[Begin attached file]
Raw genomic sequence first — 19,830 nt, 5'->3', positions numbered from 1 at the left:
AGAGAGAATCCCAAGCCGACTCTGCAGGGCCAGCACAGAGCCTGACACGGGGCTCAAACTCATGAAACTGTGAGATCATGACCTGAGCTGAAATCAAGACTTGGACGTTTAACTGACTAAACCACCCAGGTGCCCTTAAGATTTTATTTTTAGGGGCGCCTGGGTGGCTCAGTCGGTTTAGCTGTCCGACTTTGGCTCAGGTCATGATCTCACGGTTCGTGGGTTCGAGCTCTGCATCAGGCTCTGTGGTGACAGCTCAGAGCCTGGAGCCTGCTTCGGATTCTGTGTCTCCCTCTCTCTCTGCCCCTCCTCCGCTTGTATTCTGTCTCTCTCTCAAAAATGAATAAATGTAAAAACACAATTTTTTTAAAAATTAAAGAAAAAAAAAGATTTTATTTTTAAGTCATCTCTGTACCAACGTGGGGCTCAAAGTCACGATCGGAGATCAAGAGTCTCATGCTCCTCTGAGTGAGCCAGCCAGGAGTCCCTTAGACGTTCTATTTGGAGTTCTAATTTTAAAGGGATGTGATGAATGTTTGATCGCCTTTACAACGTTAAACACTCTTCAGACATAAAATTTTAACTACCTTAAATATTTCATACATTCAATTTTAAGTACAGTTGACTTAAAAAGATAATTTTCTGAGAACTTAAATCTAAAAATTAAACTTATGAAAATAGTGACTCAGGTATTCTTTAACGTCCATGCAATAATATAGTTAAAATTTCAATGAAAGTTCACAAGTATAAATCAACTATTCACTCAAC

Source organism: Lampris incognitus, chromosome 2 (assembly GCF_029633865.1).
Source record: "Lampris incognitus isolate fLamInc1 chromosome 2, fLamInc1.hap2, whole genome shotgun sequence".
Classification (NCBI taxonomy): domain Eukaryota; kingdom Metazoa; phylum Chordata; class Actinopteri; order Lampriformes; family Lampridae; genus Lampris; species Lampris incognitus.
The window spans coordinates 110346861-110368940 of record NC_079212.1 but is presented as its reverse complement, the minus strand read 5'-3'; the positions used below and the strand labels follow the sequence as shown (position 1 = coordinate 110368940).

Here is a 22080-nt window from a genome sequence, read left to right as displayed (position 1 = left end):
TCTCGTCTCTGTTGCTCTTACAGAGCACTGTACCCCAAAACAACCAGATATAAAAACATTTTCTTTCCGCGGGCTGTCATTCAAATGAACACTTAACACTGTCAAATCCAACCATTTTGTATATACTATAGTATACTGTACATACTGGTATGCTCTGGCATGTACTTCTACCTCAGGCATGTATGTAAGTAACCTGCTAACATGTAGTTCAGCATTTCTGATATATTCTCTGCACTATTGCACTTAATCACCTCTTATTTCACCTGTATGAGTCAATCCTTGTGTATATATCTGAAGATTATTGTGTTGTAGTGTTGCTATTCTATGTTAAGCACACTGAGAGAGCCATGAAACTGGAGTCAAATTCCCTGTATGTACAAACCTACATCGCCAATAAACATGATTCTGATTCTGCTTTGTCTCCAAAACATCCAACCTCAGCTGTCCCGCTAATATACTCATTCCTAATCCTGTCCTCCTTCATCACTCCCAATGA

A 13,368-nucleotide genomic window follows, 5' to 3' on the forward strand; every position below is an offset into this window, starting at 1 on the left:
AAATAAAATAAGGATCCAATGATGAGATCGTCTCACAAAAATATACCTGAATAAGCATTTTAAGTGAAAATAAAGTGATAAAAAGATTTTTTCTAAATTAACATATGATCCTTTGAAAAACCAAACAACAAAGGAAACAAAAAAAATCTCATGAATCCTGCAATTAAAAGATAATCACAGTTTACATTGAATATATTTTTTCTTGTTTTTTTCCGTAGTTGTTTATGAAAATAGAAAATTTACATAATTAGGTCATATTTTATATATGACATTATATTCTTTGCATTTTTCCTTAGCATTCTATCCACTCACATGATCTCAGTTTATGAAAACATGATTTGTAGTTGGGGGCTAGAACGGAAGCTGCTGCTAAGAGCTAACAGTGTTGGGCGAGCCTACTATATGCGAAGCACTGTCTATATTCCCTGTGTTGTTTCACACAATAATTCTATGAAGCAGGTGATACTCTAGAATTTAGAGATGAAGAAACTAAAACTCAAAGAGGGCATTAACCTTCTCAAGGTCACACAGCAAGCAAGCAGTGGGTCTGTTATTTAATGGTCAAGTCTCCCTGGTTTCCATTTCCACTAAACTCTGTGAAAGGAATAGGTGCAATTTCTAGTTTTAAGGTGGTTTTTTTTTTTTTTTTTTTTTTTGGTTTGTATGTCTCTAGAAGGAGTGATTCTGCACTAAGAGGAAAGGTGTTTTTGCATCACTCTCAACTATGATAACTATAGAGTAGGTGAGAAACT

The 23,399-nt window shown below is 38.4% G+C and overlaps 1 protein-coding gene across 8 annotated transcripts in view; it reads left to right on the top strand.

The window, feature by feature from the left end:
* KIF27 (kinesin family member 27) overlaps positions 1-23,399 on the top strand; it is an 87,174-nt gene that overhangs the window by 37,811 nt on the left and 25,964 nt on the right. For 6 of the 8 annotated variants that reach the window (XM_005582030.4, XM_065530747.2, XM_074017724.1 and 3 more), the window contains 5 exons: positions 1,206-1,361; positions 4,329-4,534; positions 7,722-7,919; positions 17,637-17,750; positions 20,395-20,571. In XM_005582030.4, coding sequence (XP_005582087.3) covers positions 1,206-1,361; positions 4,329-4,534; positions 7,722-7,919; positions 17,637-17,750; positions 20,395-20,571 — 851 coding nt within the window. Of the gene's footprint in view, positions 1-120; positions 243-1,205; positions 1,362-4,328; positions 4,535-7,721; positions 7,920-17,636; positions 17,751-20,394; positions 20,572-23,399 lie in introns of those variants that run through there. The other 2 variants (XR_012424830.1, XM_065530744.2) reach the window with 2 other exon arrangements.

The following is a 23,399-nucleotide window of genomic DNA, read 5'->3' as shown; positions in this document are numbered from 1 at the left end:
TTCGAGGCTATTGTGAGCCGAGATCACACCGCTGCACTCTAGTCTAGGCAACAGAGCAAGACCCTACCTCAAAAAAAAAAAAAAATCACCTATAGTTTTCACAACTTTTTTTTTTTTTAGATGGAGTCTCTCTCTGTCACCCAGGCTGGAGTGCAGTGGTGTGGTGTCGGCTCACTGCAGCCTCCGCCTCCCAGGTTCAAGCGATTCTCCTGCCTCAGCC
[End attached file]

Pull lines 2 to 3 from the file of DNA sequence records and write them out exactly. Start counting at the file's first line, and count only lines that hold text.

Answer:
AGAGAGAATCCCAAGCCGACTCTGCAGGGCCAGCACAGAGCCTGACACGGGGCTCAAACTCATGAAACTGTGAGATCATGACCTGAGCTGAAATCAAGACTTGGACGTTTAACTGACTAAACCACCCAGGTGCCCTTAAGATTTTATTTTTAGGGGCGCCTGGGTGGCTCAGTCGGTTTAGCTGTCCGACTTTGGCTCAGGTCATGATCTCACGGTTCGTGGGTTCGAGCTCTGCATCAGGCTCTGTGGTGACAGCTCAGAGCCTGGAGCCTGCTTCGGATTCTGTGTCTCCCTCTCTCTCTGCCCCTCCTCCGCTTGTATTCTGTCTCTCTCTCAAAAATGAATAAATGTAAAAACACAATTTTTTTAAAAATTAAAGAAAAAAAAAGATTTTATTTTTAAGTCATCTCTGTACCAACGTGGGGCTCAAAGTCACGATCGGAGATCAAGAGTCTCATGCTCCTCTGAGTGAGCCAGCCAGGAGTCCCTTAGACGTTCTATTTGGAGTTCTAATTTTAAAGGGATGTGATGAATGTTTGATCGCCTTTACAACGTTAAACACTCTTCAGACATAAAATTTTAACTACCTTAAATATTTCATACATTCAATTTTAAGTACAGTTGACTTAAAAAGATAATTTTCTGAGAACTTAAATCTAAAAATTAAACTTATGAAAATAGTGACTCAGGTATTCTTTAACGTCCATGCAATAATATAGTTAAAATTTCAATGAAAGTTCACAAGTATAAATCAACTATTCACTCAAC

Source organism: Lampris incognitus, chromosome 2 (assembly GCF_029633865.1).